We left Garies for the well-known flower paradise of the Namaqua National Park, also known as Skilpad reserve. We saw a pair of Verreauxs’ Eagles, Booted Eagle and Ludwigs Bustards. At the Skilpad reserve our companions could not believe their eyes. All the “Oh’s and Ah’s” and the clicks of the cameras were enough to tell one that everybody were in their sevenths heaven of flowers. The Karoo Lark gave us a good display, the Cape Clapper Lark showed itself and lots of Red-capped Larks were around. The Grey Tit, as always, was not shy to show itself. Layard’s Tit-babbler, Dusky Sunbird, Southern Double-collared Sunbird, Southern Black Korhaan and Large-billed Lark were all over the place. The Booted Eagle pair is still using the nest in the blue-gum trees at reception.
Not only is it Namaqua daisies but Oxalis species, Bulbine alooides, Conicosia elongata (Varkieskool), Dorotheanthus bellidiformis sp hestermalensis, Diascia namaquensis (bokhoring), Wahlenbergia annularis (Bluebells), Pelargonium triste, P. klinghardtense, Babiana dregei, Didelta spinosa (Perdebos), Dyerophytum africanum, Felicia australis, Ferraria ferrariola, Gladiolus equitans, Moraea fugax, Lapeirousia silenoides, Nemesia versicolor (weeskindertjies), Hemimeris racemosa (Bobbejaangesiggie), Grielum humifusum (Pietsnot). No photo or video can tell the truth about the magnificent colours and carpets of flowers.
At Springbok on the road to Gamoep we saw Karoo Eremomela and Grey Tit and a pair of Klipspringers. There were good flowers on the road to Concordia and the Goegab nature reserve had good birds and flowers.
The next day we left for Nieuwoudtville and visited the nature reserve. We saw Ludwig Bustards, Iridaceae, Lapeirousia sp, Androcymbium pulchrum (the red cup-and-saucers), Balbunella latifolia, Babiana sp and Ixia apunculoides. We visited the Nieuwoudtville waterfall and bought some lovely ‘skuinskoek’ from the locals. We drove down the plateau towards Loeriesfontein. At the Doring River we saw Namaqua Warbler, Fairy Flycatcher, Fiscal Flycatcher, Long-billed Crombec, Karoo Thrush, Karoo Prinia and Dusky Sunbird. We visited the Quiver tree Forest, what an amazing place with all that thousands of trees.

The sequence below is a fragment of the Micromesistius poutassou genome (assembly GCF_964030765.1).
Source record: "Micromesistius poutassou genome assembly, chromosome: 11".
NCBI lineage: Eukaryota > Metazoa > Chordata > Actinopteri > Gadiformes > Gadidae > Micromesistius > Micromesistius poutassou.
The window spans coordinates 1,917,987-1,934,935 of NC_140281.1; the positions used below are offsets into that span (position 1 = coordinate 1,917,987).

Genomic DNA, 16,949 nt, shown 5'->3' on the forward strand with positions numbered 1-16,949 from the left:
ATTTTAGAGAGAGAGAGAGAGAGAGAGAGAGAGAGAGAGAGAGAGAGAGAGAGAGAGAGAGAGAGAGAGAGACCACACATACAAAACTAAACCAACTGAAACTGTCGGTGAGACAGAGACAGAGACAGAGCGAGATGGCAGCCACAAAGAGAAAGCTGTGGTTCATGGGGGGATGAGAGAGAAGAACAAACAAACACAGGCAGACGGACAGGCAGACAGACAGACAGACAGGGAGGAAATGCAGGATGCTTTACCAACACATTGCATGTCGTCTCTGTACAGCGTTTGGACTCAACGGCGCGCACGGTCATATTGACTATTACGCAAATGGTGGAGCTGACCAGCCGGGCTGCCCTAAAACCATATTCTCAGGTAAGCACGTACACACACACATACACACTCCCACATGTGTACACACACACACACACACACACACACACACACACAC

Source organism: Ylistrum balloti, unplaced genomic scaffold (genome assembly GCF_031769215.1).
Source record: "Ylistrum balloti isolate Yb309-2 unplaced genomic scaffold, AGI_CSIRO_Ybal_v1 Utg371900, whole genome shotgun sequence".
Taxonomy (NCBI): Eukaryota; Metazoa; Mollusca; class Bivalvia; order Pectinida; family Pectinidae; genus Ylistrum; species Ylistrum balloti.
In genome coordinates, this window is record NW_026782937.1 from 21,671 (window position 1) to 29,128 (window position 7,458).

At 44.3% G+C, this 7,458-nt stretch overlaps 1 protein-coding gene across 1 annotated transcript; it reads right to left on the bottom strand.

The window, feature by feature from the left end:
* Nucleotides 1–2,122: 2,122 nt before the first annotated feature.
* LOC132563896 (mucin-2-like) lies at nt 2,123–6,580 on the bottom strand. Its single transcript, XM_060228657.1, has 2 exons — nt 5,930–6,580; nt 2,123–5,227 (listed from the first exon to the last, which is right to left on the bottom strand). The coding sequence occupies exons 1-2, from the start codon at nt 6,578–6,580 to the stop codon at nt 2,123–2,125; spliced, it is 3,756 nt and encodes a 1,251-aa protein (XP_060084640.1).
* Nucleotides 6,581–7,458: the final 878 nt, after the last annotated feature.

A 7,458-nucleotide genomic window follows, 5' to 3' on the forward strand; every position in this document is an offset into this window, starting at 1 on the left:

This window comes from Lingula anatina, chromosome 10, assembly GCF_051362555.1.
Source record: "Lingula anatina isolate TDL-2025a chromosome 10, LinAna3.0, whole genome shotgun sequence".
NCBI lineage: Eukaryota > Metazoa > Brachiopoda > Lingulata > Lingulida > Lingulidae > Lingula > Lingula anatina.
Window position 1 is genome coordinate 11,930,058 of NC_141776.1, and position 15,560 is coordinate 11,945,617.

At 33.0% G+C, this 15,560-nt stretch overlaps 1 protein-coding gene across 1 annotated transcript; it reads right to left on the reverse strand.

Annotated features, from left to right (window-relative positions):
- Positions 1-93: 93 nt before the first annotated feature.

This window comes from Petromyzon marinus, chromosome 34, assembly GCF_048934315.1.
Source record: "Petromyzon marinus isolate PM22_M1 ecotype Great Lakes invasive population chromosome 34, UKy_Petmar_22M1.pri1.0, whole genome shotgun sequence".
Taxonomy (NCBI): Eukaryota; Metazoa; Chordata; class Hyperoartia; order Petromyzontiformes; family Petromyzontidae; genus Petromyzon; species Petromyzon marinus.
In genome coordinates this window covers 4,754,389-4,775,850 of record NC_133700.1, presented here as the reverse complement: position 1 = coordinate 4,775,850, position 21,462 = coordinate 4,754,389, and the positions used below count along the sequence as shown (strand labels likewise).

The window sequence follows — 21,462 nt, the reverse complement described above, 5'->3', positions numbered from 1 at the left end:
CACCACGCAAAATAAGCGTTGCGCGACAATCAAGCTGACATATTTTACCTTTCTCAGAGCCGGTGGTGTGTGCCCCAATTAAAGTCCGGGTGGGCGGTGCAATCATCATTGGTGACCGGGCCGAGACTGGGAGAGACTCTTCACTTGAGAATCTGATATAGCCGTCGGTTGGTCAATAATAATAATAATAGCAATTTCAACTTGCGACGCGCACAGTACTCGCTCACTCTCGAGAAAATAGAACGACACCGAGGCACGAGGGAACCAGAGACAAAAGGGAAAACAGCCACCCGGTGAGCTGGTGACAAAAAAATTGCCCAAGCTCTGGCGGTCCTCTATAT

We stayed over at Willemsrivier Guest Farm near Nieuwoudtville (www.nieuwoudtville.com/willemsrivier). We left the next morning for Calvinia and visited the Akkerendam nature reserve. Grey-winged Francolin and Sickle-winged Chat were seen.
From Calvinia we took the road to Middelpos. Our destination was Gannaga Lodge (www.gannaga.com) on the edge of the Tanqua National Park and on the escarpment of the Roggeveld mountains. Along the road we saw Karoo Korhaan. At Gannaga Lodge, one of the brave birders tried the ‘skaapkop’ that’s on the menu. The next day was spending on the Tanqua plains. We saw Trac-trac, Karoo and Familiar Chats, Large-billed, Red-capped, Karoo Lark and some of us the Karoo Long-billed Lark. Cape Penduline Tit, Layard’s Tit-babbler, Namaqua Warbler, Capped Wheat-ear, Martial-, Black-chested Snake Eagle, Namaqua Sandgrouse, Greater Kestrel, Pale Chanting Goshawk and some water birds at Oudebaaskraal dam. At sunset we were back on the Gannaga Pass lookout point for a group photo and a sundowner. The next morning after breakfast at the Gannaga Lodge we left for Cape Town and on the road back we saw a Spotted Eagle Owl. 158 bird species were seen for the trip.
Once again all our companions become good friends and e-mails and telephone numbers were given to each other.